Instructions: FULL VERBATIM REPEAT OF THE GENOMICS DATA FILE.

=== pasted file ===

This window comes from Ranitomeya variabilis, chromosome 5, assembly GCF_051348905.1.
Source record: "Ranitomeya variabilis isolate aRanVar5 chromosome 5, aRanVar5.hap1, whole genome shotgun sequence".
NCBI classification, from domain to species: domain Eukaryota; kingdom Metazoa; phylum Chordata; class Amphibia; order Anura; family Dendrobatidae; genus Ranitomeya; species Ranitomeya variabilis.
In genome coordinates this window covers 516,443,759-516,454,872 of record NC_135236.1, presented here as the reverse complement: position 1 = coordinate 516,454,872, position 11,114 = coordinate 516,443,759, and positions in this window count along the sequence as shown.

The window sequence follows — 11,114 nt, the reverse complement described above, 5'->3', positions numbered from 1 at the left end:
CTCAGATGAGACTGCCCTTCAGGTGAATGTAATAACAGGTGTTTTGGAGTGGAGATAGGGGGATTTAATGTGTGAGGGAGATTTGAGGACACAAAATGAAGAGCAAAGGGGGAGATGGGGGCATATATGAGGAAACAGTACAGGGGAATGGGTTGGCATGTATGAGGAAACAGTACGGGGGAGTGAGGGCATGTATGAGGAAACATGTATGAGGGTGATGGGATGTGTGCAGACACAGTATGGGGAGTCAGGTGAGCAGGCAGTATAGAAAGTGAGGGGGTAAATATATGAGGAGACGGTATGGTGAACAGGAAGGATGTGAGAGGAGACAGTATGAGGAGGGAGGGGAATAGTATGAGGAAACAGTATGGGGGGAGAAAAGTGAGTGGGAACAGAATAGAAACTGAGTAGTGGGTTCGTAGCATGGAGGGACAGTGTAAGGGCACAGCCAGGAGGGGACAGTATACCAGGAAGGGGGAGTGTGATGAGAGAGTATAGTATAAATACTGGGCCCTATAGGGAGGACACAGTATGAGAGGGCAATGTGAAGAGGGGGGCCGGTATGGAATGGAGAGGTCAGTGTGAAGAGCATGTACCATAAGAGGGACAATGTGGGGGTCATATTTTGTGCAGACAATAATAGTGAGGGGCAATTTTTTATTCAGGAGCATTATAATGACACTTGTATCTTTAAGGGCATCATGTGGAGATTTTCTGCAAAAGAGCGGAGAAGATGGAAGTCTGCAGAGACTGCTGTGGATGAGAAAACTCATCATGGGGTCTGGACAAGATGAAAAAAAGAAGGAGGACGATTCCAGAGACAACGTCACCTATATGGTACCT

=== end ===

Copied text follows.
This window comes from Ranitomeya variabilis, chromosome 5, assembly GCF_051348905.1.
Source record: "Ranitomeya variabilis isolate aRanVar5 chromosome 5, aRanVar5.hap1, whole genome shotgun sequence".
NCBI classification, from domain to species: domain Eukaryota; kingdom Metazoa; phylum Chordata; class Amphibia; order Anura; family Dendrobatidae; genus Ranitomeya; species Ranitomeya variabilis.
In genome coordinates this window covers 516,443,759-516,454,872 of record NC_135236.1, presented here as the reverse complement: position 1 = coordinate 516,454,872, position 11,114 = coordinate 516,443,759, and positions in this window count along the sequence as shown.

The window sequence follows — 11,114 nt, the reverse complement described above, 5'->3', positions numbered from 1 at the left end:
CTCAGATGAGACTGCCCTTCAGGTGAATGTAATAACAGGTGTTTTGGAGTGGAGATAGGGGGATTTAATGTGTGAGGGAGATTTGAGGACACAAAATGAAGAGCAAAGGGGGAGATGGGGGCATATATGAGGAAACAGTACAGGGGAATGGGTTGGCATGTATGAGGAAACAGTACGGGGGAGTGAGGGCATGTATGAGGAAACATGTATGAGGGTGATGGGATGTGTGCAGACACAGTATGGGGAGTCAGGTGAGCAGGCAGTATAGAAAGTGAGGGGGTAAATATATGAGGAGACGGTATGGTGAACAGGAAGGATGTGAGAGGAGACAGTATGAGGAGGGAGGGGAATAGTATGAGGAAACAGTATGGGGGGAGAAAAGTGAGTGGGAACAGAATAGAAACTGAGTAGTGGGTTCGTAGCATGGAGGGACAGTGTAAGGGCACAGCCAGGAGGGGACAGTATACCAGGAAGGGGGAGTGTGATGAGAGAGTATAGTATAAATACTGGGCCCTATAGGGAGGACACAGTATGAGAGGGCAATGTGAAGAGGGGGGCCGGTATGGAATGGAGAGGTCAGTGTGAAGAGCATGTACCATAAGAGGGACAATGTGGGGGTCATATTTTGTGCAGACAATAATAGTGAGGGGCAATTTTTTATTCAGGAGCATTATAATGACACTTGTATCTTTAAGGGCATCATGTGGAGATTTTCTGCAAAAGAGCGGAGAAGATGGAAGTCTGCAGAGACTGCTGTGGATGAGAAAACTCATCATGGGGTCTGGACAAGATGAAAAAAAGAAGGAGGACGATTCCAGAGACAACGTCACCTATATGGTACCT